Women of Georgia

Women in Georgia very often lack a voice of their own. Their opinions, feelings, dreams, aspirations, and achievements can be conveyed by others, often the men around them. The Women in Georgia project gives a voice to these women, allowing them to tell their own stories — in their own words.

Voice | ‘They say Georgia is a tolerant and diverse country; these are just words’

Gulgun Mamadli, 22, talks about experiencing xenophobia and hate speech during the pandemic.

Voice | ‘I left prison with a double stigma — I was a convict and HIV-positive’

Tamuna Gakhokidze, 37, is HIV-positive woman from Tbilisi who speaks about her diagnosis, about stigma, as well as how she discovered her diagnosis and learnt to live with it.

Voice | ‘Life is tough for a young widow’

A woman from Duisi, Pankisi Valley, speaks of being married too young, losing a husband and the hardships of being a widow in a conservative society.

Voice | ‘I have a child, a house, and a business, why on earth would I wash your socks?’

Keti Tomeishvili, 48, from Vani, spent 14 years working abroad to support her family, before coming home and starting a successful business.

Voice from Dedoplistskaro | ‘I dreamed of seeing a child protection hotline and calling it’

Sopio Jeterishvili, 19, talks of growing up with a violent and abusive father, and how she finally escaped.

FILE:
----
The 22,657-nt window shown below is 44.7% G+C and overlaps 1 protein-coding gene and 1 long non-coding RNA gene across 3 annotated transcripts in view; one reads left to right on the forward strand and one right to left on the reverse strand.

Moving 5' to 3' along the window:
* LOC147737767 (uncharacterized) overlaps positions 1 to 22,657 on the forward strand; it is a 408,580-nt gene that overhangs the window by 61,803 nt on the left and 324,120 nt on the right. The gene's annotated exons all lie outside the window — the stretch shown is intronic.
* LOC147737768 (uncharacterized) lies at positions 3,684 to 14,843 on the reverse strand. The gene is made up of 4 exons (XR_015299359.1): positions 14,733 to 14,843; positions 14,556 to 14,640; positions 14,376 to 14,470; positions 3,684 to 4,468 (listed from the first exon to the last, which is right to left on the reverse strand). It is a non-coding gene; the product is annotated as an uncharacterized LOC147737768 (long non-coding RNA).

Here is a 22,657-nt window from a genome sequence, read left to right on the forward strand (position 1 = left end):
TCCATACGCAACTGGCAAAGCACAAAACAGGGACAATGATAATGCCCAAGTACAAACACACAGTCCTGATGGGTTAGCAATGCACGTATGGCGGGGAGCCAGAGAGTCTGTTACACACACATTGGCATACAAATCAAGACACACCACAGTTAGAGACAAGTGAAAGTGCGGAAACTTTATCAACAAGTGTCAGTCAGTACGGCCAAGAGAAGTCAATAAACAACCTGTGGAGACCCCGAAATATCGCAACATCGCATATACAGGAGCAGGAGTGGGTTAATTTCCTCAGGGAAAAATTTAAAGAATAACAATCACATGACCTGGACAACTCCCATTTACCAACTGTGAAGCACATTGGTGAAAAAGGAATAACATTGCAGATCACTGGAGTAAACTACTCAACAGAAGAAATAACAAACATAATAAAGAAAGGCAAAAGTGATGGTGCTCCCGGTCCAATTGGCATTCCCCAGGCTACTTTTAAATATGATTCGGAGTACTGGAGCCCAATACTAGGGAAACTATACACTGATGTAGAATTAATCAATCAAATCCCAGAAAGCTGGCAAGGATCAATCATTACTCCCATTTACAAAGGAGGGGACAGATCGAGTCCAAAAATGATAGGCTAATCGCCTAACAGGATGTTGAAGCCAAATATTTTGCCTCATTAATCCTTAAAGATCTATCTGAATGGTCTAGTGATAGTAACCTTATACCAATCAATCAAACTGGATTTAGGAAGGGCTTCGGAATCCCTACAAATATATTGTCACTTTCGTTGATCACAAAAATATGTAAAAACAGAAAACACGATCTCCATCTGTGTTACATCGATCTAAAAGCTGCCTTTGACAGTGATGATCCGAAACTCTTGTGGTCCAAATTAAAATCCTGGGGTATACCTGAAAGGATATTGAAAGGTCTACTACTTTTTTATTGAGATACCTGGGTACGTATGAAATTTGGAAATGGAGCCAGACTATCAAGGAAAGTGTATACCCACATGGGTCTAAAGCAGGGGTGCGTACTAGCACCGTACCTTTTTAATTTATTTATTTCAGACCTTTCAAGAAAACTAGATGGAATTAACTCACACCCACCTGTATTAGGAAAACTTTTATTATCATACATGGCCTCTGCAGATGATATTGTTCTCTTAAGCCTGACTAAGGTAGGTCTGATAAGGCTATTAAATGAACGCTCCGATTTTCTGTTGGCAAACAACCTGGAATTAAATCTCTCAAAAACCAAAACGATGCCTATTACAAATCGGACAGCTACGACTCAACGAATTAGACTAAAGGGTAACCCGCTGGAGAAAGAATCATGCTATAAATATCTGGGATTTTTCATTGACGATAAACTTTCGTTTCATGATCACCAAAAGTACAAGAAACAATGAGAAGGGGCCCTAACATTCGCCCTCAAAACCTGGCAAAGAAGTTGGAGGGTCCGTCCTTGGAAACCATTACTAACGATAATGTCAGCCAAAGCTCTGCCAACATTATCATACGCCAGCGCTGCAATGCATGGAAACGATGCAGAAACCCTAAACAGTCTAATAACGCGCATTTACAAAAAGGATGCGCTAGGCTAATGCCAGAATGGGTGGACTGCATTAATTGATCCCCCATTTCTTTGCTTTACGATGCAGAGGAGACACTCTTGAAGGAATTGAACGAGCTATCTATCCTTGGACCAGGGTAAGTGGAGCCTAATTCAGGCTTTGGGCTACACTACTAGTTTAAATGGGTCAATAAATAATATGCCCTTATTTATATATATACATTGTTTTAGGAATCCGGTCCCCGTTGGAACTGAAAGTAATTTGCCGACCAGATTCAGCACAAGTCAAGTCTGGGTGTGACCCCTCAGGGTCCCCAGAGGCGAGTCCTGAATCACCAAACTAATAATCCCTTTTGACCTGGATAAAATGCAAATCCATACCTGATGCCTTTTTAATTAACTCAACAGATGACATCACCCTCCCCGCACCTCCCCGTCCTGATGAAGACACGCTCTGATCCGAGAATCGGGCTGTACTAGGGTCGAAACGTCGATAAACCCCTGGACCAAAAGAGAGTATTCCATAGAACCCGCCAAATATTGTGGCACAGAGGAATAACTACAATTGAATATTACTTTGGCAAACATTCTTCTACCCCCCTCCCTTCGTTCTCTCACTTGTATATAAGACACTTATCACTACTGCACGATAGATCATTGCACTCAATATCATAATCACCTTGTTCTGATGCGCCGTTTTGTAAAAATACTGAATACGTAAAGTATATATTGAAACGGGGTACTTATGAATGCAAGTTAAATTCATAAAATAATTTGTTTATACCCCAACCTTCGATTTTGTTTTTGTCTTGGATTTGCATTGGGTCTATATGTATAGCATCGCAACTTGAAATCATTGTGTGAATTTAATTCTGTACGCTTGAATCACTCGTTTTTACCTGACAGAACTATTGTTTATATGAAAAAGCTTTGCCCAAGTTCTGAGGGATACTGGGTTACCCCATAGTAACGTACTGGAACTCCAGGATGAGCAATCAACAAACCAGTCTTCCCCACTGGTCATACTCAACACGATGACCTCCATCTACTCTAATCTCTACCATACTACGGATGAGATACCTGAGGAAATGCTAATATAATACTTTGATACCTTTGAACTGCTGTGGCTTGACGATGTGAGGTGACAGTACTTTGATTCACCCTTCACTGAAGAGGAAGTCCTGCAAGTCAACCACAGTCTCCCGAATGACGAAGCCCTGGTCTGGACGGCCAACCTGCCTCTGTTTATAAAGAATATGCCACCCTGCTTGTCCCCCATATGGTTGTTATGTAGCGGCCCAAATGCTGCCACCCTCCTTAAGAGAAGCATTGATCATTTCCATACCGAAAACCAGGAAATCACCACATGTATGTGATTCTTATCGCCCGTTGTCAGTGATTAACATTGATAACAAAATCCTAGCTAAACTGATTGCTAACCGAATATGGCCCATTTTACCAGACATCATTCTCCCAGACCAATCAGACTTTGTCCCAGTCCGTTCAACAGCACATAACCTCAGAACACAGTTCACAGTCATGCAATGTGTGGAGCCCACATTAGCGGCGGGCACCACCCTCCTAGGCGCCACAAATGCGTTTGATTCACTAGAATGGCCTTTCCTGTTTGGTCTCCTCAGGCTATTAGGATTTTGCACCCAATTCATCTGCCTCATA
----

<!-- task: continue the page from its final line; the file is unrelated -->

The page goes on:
Voice from Guria | ‘The prices for medicines are insane; isn’t this repression?’

Rusudan Chelidze, 80, from the village of Zemo Bakhvi, Guria remembers growing up as the child of a politically repressed family with her sister and the difficulties they had to face.

Voice from Tbilisi | ‘He would marry me if I withdrew the charges’

Salome Zandukeli, 22, talks of how she dealt with her rape, and the reaction of society and of those around her.

Voice from Gori | ‘There should be more women in the army’

Nino Bluashvili, 21, talks of joining the military, the reactions of those around her, and life as a cadet as a woman in Georgia’s armed forces.

Fierce, independent journalism

Let’s be honest, the media situation in the Caucasus is grim. Every day we are accused of ‘serving the enemy’ whoever that enemy may be. Our journalists have been harassed, arrested, beaten, and exiled. But nevertheless, we persevere. For us this is a labour of love. Unfortunately, we cannot run OC Media on love alone, journalism is expensive and funding is scarce. Our sole mission is to serve the interests of all peoples of the region. You can support us today for as little as $1 a month and join us in the fight for a better Caucasus.

Support Us